• October 31, 2014

Legacy of Green’s Sausage House lives on

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Posted: Sunday, November 10, 2013 4:30 am | Updated: 11:24 am, Sun Nov 10, 2013.

In 1946, a young Central Texas couple, Della and Jerome Green, took a leap of faith and bought a small grocery store on the public road 10 miles east of Temple. They worked hard at their business, added a line of homemade sausage, were devout members of St. Joseph Catholic Church, and raised a family of two sons and four daughters.

Sixty-seven years later, those sons, Charles and Marvin, continue the legacy at Green’s Sausage House on Highway 53 in Zabcikville. The ranch-style building is across the street from the original location, Charles Green said.

“Dad needed more room, and there was a cafe across the road. He bought it in 1960 and we moved everything over here.”

And by “everything,” Green includes a cafe, bakery, meat market as well as 24-hour drop-off deer processing. The businesses operate six days a week (closed on Sundays), open at 7 a.m. and have an enthusiastic and verbal customer base.

“We come here all the time,” said Ronnie Lyons.

His wife, Edna, chimed in: “Since the 1970s we’ve made a trip at least once a month to Green’s. We live about 35 miles away, in Milano, but we’ve got to stock up on sausage and cheese.”

The store’s front door opens into a room with worn but clean hardwood floors; shelves fully stocked with staples as well as Texas-made gourmet goodies, homemade soap from Georgetown, honey products from nearby Walker Honey Farm and some of Green’s private label goods.

Green’s Hoppin’ Frog Jam made from figs, red raspberries and jalapeños is one of customer Brice Hendrick’s favorites.

“There’s nothing else like it, really,” he said. “Their sauerkraut is great, too.”

A from-scratch bakery on the premises prepares Danish pastry, cinnamon rolls, bread and a Central Texas Czech requisite: kolaches. A palate-perplexing 19 varieties are listed on the menu. Cookies, cakes and puddings are among the offerings baked fresh each day.

“You need to get here early,” Hendrick said, “or the kolaches will be sold out.”

Arguably the heart of the business, Green’s meat market is the store’s top revenue-generator. The nine types of bacon and half-dozen or so cheeses are only a prelude for the big show: almost any kind of sausage imaginable. The vast refrigerated glass case displays a bewildering choice of links, wieners, wursts and smokies.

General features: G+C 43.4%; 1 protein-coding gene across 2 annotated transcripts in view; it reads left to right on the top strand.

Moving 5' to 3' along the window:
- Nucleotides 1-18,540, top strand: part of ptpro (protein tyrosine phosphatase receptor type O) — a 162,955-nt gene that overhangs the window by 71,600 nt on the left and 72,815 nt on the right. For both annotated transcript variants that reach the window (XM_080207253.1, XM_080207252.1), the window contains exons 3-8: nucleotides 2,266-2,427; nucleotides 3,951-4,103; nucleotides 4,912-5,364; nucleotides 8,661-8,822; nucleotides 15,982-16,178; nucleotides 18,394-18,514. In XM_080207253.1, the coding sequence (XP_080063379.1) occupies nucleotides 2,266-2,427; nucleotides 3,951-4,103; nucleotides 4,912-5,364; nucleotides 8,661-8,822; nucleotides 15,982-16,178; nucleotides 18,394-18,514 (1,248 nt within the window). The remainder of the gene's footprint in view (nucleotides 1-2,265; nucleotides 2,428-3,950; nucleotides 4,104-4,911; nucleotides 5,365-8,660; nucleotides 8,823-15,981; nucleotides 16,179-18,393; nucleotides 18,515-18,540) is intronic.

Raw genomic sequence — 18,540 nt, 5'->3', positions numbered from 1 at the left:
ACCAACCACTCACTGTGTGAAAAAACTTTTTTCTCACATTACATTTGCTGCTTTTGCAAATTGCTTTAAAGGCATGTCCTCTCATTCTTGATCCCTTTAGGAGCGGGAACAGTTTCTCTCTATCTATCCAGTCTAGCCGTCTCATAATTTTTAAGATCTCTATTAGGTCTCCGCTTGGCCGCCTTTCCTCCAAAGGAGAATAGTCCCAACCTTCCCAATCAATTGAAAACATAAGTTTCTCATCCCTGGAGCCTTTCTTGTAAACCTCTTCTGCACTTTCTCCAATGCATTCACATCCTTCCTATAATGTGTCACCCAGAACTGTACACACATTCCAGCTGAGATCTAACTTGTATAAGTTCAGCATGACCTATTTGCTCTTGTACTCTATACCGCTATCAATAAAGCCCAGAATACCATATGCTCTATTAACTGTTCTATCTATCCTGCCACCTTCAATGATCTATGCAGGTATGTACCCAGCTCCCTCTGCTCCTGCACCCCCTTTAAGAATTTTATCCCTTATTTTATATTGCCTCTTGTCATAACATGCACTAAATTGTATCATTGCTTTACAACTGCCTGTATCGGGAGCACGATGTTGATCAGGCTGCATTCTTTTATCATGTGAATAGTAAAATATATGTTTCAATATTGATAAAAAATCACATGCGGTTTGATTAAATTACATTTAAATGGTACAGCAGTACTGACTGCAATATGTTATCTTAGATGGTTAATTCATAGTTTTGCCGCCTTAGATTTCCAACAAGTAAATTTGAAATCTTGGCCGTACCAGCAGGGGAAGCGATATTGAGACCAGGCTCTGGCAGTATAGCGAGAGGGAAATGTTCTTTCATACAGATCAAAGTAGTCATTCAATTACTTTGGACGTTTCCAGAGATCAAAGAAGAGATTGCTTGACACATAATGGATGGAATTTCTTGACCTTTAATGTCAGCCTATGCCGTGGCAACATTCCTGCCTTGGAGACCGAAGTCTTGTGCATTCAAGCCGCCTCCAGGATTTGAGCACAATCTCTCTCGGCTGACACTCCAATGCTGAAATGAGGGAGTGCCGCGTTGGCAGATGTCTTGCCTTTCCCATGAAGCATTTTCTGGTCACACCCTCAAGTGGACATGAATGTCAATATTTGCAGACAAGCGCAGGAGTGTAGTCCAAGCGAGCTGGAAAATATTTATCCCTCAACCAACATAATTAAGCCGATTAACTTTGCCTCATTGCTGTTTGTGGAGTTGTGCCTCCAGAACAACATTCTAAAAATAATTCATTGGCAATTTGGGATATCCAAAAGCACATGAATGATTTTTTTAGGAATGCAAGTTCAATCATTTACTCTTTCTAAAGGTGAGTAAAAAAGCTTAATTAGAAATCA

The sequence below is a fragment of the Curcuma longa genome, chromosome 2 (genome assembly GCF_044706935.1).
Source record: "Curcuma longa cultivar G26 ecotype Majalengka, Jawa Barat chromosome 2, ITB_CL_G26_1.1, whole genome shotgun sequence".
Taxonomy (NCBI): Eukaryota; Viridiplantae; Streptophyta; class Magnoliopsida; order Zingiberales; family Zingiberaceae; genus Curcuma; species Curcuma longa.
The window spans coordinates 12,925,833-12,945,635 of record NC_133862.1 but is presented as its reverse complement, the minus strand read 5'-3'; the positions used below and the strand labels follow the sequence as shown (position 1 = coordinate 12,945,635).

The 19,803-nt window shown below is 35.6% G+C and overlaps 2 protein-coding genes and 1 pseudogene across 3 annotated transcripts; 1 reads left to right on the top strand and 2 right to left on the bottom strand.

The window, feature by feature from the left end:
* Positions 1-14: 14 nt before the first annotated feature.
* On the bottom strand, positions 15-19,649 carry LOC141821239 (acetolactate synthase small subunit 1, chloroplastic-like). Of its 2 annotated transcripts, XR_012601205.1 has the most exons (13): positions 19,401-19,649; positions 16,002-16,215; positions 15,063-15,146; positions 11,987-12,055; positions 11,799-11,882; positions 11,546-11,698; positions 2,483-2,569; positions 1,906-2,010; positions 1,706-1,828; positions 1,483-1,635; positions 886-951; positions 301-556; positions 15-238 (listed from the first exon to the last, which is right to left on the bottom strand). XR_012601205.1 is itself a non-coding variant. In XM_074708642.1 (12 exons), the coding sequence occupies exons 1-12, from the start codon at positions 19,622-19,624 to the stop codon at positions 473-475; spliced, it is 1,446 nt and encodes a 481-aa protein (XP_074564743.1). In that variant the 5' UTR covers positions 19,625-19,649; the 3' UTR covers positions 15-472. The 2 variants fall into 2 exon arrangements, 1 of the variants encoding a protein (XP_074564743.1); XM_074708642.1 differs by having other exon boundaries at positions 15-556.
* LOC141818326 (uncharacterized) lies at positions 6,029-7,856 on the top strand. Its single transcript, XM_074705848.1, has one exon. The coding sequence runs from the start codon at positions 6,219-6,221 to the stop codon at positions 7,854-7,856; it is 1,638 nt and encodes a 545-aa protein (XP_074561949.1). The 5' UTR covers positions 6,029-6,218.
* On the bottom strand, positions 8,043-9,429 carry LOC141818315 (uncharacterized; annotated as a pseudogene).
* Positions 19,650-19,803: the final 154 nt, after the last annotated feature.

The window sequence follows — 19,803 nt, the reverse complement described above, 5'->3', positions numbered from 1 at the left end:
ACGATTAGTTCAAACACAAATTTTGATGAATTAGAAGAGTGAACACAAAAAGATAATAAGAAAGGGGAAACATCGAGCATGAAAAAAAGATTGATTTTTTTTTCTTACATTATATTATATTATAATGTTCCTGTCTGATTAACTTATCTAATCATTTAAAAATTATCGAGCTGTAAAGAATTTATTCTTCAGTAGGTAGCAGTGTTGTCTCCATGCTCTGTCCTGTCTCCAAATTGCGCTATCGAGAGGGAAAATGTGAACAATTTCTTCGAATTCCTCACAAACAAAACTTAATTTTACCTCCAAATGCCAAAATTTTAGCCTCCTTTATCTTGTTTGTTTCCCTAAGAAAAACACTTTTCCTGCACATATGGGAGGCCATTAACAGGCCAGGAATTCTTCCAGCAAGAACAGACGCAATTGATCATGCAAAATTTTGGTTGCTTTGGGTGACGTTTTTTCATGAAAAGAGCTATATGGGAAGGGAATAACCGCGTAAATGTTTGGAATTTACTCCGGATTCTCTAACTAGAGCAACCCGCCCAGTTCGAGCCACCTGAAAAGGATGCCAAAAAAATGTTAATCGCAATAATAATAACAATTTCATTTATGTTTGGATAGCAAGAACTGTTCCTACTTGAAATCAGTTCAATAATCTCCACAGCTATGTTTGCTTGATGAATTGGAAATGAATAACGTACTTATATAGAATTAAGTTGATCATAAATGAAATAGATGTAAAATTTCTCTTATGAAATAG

“We’ve added new things, but were always careful about quality,” Marvin Green said. “From 12 sausage varieties in 1984, we’ve gone to 22 now.” Charles emphasized the importance of quality: “You’ve got to keep quality up,” he said. “We have employees that have been with us for 25 years, we listen to customer requests — and we were fortunate that we were able to inherit a business with an excellent reputation.”

Behind the separate restaurant and store, the operation reveals its true scale: many more square feet than it appears from the road. The bakery, meat prep and processing areas stretch out in back of the building. “We’ve added on several times,” Charles said. Four room-size smoking units shoulder the meat-smoking duties. “All four will be running at busy times,” he said.

The scope of Green’s activities keep 18 full-time and four part-time employees fully engaged. Both brothers remember their own humble beginnings — working for their dad.

“We grew up here,” Marvin said. “And my first job was straightening soda bottles,” Charles added.

It looks as if a third generation of the Green family may be poised to continue Della and Jerome’s legacy. Chad Green, their grandson, started at the bottom and is now taking on management duties.

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